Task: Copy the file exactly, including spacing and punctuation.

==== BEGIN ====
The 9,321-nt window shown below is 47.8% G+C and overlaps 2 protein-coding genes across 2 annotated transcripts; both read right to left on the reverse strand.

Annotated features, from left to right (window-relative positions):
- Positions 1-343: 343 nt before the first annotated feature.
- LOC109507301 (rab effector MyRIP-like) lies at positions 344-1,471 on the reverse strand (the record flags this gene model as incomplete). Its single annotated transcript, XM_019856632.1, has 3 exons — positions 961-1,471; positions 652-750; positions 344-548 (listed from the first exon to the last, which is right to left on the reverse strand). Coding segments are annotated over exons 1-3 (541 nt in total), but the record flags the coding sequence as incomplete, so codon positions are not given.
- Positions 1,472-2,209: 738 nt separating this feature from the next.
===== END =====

The 9,321-nt window shown below is 47.8% G+C and overlaps 2 protein-coding genes across 2 annotated transcripts; both read right to left on the reverse strand.

Annotated features, from left to right (window-relative positions):
- Positions 1-343: 343 nt before the first annotated feature.
- LOC109507301 (rab effector MyRIP-like) lies at positions 344-1,471 on the reverse strand (the record flags this gene model as incomplete). Its single annotated transcript, XM_019856632.1, has 3 exons — positions 961-1,471; positions 652-750; positions 344-548 (listed from the first exon to the last, which is right to left on the reverse strand). Coding segments are annotated over exons 1-3 (541 nt in total), but the record flags the coding sequence as incomplete, so codon positions are not given.
- Positions 1,472-2,209: 738 nt separating this feature from the next.